Anticonvulsants in migraine prophylaxis: a Cochrane review


  • This paper is adapted from a systematic Cochrane review, accessible in The Cochrane Library through: Chronicle EP, Mulleners WM. Anticonvulsant drugs for migraine prophylaxis. Cochrane Database of Systematic Reviews 2004; Issue 3. Art. no. CD003226. DOI: 10.1002/14651858.CD003226.pub2.

Dr Wim M. Mulleners, Department of Neurology, Canisius Wilhelmina Ziekenhuis, PO Box 9015, Nijmegen 6500 GS, the Netherlands. Tel. + 31 2 4365 7657 or + 31 2 4365 8765, fax + 31 2 4365 7329, e-mail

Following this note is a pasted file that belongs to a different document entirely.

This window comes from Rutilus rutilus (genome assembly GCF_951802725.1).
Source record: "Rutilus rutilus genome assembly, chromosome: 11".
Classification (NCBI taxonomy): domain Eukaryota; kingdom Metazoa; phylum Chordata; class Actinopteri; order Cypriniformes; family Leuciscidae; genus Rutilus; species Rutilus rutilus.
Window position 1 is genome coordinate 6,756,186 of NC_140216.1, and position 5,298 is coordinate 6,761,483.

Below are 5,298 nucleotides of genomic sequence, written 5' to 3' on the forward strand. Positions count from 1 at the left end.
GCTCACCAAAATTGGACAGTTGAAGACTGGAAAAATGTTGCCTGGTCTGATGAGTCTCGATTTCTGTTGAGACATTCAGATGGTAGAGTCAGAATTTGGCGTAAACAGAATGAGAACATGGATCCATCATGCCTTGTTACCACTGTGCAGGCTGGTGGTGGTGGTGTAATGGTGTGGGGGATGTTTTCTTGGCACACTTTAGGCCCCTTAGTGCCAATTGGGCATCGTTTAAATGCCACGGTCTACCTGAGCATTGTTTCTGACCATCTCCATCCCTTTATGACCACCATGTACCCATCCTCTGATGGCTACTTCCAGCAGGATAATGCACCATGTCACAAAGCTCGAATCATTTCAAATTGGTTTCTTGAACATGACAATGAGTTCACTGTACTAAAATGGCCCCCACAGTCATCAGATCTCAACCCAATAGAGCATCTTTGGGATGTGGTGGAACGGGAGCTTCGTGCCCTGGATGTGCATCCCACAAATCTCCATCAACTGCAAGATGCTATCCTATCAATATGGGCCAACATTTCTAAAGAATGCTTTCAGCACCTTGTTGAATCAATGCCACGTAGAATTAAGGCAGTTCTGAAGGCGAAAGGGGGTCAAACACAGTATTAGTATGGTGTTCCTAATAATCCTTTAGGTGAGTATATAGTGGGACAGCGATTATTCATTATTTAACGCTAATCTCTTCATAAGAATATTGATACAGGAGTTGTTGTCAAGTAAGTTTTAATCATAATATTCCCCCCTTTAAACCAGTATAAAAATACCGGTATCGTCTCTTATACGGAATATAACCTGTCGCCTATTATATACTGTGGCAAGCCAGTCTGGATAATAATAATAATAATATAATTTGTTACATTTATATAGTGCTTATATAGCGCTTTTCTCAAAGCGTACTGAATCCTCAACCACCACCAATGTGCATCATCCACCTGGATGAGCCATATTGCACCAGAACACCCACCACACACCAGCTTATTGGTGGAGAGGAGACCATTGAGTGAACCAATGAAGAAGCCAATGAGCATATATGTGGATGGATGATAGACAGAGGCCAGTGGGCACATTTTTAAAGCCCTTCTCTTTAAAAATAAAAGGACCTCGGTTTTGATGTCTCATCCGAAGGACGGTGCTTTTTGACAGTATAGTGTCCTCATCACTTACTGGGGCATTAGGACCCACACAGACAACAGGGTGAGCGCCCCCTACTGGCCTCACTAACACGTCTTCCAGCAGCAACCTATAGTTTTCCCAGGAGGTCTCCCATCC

Several trials have asserted that some anticonvulsant drugs seem to be useful for the prophylaxis of migraine, but systematic reviews are sparse. We independently searched PubMed, EMBASE and the Cochrane Central Register of Controlled Trials until 2005, as well as Headache and Cephalalgia through April 2006, for prospective, controlled trials of anticonvulsant drugs. Data were calculated and pooled across studies and expressed as standardized mean differences, odds ratios and numbers-needed-to-treat. Anticonvulsants, considered as a class, reduce migraine frequency by about 1.3 attacks per 28 days compared with placebo, and more than double the number of patients for whom migraine frequency is reduced by ≥ 50% relative to placebo. Sodium valproate/divalproex sodium and topiramate were better than placebo, whereas acetazolamide, clonazepam, lamotrigine and vigabatrin were not; gabapentin, in particular, needs further evaluation. Trials designed with sufficient power to compare different drugs are also necessary.